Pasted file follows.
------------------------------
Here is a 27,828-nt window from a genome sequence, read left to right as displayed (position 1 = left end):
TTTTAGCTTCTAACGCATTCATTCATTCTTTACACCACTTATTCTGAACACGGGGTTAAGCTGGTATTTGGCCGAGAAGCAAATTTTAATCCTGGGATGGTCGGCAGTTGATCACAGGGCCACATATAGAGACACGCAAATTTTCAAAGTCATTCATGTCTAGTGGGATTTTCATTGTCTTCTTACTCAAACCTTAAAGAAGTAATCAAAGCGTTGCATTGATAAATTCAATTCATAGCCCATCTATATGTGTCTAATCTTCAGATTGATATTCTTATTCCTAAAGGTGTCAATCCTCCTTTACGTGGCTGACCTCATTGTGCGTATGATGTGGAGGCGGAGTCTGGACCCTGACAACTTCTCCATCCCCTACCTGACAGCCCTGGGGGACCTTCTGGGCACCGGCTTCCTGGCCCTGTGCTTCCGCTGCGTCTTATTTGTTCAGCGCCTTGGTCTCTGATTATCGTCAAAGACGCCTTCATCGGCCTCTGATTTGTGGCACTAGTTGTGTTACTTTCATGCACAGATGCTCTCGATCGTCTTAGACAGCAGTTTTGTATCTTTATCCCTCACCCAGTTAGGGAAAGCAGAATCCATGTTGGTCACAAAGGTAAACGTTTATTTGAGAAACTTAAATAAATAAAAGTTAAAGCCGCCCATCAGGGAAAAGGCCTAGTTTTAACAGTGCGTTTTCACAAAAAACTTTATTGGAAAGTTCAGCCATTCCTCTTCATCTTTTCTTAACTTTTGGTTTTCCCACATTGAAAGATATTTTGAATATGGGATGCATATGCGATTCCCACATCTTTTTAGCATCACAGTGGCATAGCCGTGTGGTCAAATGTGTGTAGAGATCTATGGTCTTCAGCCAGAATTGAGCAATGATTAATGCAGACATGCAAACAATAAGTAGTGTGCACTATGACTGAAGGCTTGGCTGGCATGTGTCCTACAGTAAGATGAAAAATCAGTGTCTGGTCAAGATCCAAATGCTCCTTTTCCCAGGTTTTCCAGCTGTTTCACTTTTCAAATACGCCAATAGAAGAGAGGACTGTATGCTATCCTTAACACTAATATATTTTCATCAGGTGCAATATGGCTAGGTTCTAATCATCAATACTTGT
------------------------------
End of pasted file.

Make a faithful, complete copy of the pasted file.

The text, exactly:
Here is a 27,828-nt window from a genome sequence, read left to right as displayed (position 1 = left end):
TTTTAGCTTCTAACGCATTCATTCATTCTTTACACCACTTATTCTGAACACGGGGTTAAGCTGGTATTTGGCCGAGAAGCAAATTTTAATCCTGGGATGGTCGGCAGTTGATCACAGGGCCACATATAGAGACACGCAAATTTTCAAAGTCATTCATGTCTAGTGGGATTTTCATTGTCTTCTTACTCAAACCTTAAAGAAGTAATCAAAGCGTTGCATTGATAAATTCAATTCATAGCCCATCTATATGTGTCTAATCTTCAGATTGATATTCTTATTCCTAAAGGTGTCAATCCTCCTTTACGTGGCTGACCTCATTGTGCGTATGATGTGGAGGCGGAGTCTGGACCCTGACAACTTCTCCATCCCCTACCTGACAGCCCTGGGGGACCTTCTGGGCACCGGCTTCCTGGCCCTGTGCTTCCGCTGCGTCTTATTTGTTCAGCGCCTTGGTCTCTGATTATCGTCAAAGACGCCTTCATCGGCCTCTGATTTGTGGCACTAGTTGTGTTACTTTCATGCACAGATGCTCTCGATCGTCTTAGACAGCAGTTTTGTATCTTTATCCCTCACCCAGTTAGGGAAAGCAGAATCCATGTTGGTCACAAAGGTAAACGTTTATTTGAGAAACTTAAATAAATAAAAGTTAAAGCCGCCCATCAGGGAAAAGGCCTAGTTTTAACAGTGCGTTTTCACAAAAAACTTTATTGGAAAGTTCAGCCATTCCTCTTCATCTTTTCTTAACTTTTGGTTTTCCCACATTGAAAGATATTTTGAATATGGGATGCATATGCGATTCCCACATCTTTTTAGCATCACAGTGGCATAGCCGTGTGGTCAAATGTGTGTAGAGATCTATGGTCTTCAGCCAGAATTGAGCAATGATTAATGCAGACATGCAAACAATAAGTAGTGTGCACTATGACTGAAGGCTTGGCTGGCATGTGTCCTACAGTAAGATGAAAAATCAGTGTCTGGTCAAGATCCAAATGCTCCTTTTCCCAGGTTTTCCAGCTGTTTCACTTTTCAAATACGCCAATAGAAGAGAGGACTGTATGCTATCCTTAACACTAATATATTTTCATCAGGTGCAATATGGCTAGGTTCTAATCATCAATACTTGT